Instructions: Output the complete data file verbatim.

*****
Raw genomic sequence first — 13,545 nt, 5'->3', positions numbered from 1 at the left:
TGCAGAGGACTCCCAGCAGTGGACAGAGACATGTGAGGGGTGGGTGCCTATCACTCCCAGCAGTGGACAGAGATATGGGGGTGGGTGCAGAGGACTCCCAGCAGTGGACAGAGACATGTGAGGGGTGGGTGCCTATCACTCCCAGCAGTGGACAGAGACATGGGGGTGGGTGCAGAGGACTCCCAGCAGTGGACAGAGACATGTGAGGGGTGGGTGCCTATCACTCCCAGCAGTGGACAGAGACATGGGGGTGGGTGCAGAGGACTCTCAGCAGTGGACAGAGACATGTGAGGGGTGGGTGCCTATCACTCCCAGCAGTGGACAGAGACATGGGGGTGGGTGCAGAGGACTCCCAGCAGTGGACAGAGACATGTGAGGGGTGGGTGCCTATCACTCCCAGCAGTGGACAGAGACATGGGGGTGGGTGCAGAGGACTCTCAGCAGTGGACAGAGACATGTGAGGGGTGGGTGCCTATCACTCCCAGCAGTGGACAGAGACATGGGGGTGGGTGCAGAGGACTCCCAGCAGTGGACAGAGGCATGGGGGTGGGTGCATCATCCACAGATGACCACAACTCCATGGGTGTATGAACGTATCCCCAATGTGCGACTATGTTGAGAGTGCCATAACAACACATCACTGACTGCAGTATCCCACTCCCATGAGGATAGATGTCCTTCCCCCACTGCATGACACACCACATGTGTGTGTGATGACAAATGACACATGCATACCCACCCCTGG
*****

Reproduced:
Raw genomic sequence first — 13,545 nt, 5'->3', positions numbered from 1 at the left:
TGCAGAGGACTCCCAGCAGTGGACAGAGACATGTGAGGGGTGGGTGCCTATCACTCCCAGCAGTGGACAGAGATATGGGGGTGGGTGCAGAGGACTCCCAGCAGTGGACAGAGACATGTGAGGGGTGGGTGCCTATCACTCCCAGCAGTGGACAGAGACATGGGGGTGGGTGCAGAGGACTCCCAGCAGTGGACAGAGACATGTGAGGGGTGGGTGCCTATCACTCCCAGCAGTGGACAGAGACATGGGGGTGGGTGCAGAGGACTCTCAGCAGTGGACAGAGACATGTGAGGGGTGGGTGCCTATCACTCCCAGCAGTGGACAGAGACATGGGGGTGGGTGCAGAGGACTCCCAGCAGTGGACAGAGACATGTGAGGGGTGGGTGCCTATCACTCCCAGCAGTGGACAGAGACATGGGGGTGGGTGCAGAGGACTCTCAGCAGTGGACAGAGACATGTGAGGGGTGGGTGCCTATCACTCCCAGCAGTGGACAGAGACATGGGGGTGGGTGCAGAGGACTCCCAGCAGTGGACAGAGGCATGGGGGTGGGTGCATCATCCACAGATGACCACAACTCCATGGGTGTATGAACGTATCCCCAATGTGCGACTATGTTGAGAGTGCCATAACAACACATCACTGACTGCAGTATCCCACTCCCATGAGGATAGATGTCCTTCCCCCACTGCATGACACACCACATGTGTGTGTGATGACAAATGACACATGCATACCCACCCCTGG